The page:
I’m happy to bring back our series on Postpartum Self-Care, with a topic that’s near and dear to my heart: SLEEP. I’m a huge fan of #teammoresleep and so I’m thrilled to introduce you to Katelyn, the fabulous sleep consultant and owner of Sweet Pea Sleep Solutions. She shares a load of empathy and plenty of great tips for getting more sleep — which is a huge piece of postpartum physical and mental health. Don’t miss this, mamas!
When I became pregnant with my son, I was beyond excited. I was the oldest of five children, with a degree in child development and 10 years of nanny experience under my belt. I felt like I was made for motherhood.
While being a mother to my son is one of the most incredible blessings in my life, I was completely and utterly unprepared for my experience as a new mom. When the zen tub birth I’d envisioned turned into a 47-hour labor with multiple failed epidurals and a birth injury which took months to heal, it only set the tone for the coming months.
Enter my sweet high needs bundle of joy, Jackson, equipped with colic, lip and tongue ties, and bad silent reflux, and my easy breezy vision of motherhood was quickly scratched and replaced with confusion, frustration and a terrible sense of inadequacy. My “baby blues” lasted way beyond 6 weeks and I developed crippling anxiety. Because of his reflux and high needs personality, Jackson was not a naturally good sleeper from the very beginning. He woke anywhere between 5-9 times per night and would go hours and hours during the day without napping, even as a newborn.
When people asked me how things were going with Jackson around 5 months on, I either put a smile on and felt like crying inside or I worked up the courage and answered “Actually, things are really tough. He wakes about 7 times a night and doesn’t nap very well.” Sometimes I was met with empathy, but all too often I was met with, “Oh yep! That’s how babies are! You’ll never sleep again!” These types of reactions often made me feel that I just wasn’t good or unselfish enough to do this whole parenting thing.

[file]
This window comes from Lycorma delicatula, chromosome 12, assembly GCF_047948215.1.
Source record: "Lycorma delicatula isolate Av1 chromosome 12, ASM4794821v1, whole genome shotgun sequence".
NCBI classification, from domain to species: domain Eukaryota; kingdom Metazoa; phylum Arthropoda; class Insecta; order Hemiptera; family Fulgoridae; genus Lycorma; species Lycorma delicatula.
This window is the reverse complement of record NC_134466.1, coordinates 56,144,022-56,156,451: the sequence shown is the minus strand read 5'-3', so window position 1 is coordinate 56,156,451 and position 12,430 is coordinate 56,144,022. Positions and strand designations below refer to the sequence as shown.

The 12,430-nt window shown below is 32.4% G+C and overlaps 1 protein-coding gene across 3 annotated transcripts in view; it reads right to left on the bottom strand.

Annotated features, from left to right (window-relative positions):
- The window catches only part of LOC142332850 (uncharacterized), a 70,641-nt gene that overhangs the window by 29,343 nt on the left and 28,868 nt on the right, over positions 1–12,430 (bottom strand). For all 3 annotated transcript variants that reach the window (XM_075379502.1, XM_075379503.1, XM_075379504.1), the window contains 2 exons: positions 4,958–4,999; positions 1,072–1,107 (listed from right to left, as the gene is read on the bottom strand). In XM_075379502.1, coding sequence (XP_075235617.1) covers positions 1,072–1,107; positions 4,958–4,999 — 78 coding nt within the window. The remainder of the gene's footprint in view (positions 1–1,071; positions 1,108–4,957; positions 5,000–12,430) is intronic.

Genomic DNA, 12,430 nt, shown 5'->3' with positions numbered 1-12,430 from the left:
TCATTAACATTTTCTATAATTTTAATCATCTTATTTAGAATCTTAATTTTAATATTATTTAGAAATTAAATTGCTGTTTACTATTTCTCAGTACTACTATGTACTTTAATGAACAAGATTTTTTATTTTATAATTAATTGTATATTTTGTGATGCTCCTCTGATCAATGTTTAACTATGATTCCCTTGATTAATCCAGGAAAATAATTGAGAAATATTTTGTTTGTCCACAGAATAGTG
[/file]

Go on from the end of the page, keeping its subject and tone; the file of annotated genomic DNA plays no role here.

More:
As my sleep debt grew month over month, I found myself unable to sleep at all. I laid in bed feeling every muscle of my body tight, completely exhausted but also wired at the same time. I couldn’t sleep at night, so I sat waiting for the next cry from the monitor and worried about every possible horrible scenario in which something could happen to my precious baby.
One morning I confessed to my husband that all I did the night before was worry that one day Jackson and I would have a car accident on a bridge over water and would be trapped in the car, and then sheepishly showed him the Amazon email confirming I had bought window breakers and seat belt cutters at 4 in the morning.
I was experiencing horrible postpartum anxiety, which I believe was almost single-handedly caused by my lack of sleep. However, in the fog of anxiety and sleep deprivation, I thought all of my worries were perfectly legitimate and highly possible.
Luckily, my husband and my close friends saw what the lack of sleep was doing to me, and encouraged me to do what was best for our family. When we sleep trained, the cloud of anxiety lifted. And eventually, I was able to learn to sleep well again. I found joy in my motherhood and in parenting my sweet little guy. I began to help friends and family with their babies, and loved helping other moms so much that I eventually pursued a certification in pediatric sleep consulting.
Now removed from my own experience of sleep deprivation, I feel so passionately about this because sleep is essential. You have to sleep to live.
This WebMD article lists the top ten side effects of sleep deprivation: prone to accidents, impairs cognitive processes, leads to risk of serious health issues such as heart disease and stroke, lack of sex drive, causes depression and anxiety, skin aging and sagging, memory loss, weight gain, impaired judgment, and finally…risk of death from all causes. (You should note that this study followed people who cut their sleep from 7 to 5 hours per night. I for one know that I got less than 5 hours of sleep many nights with my little night owl!)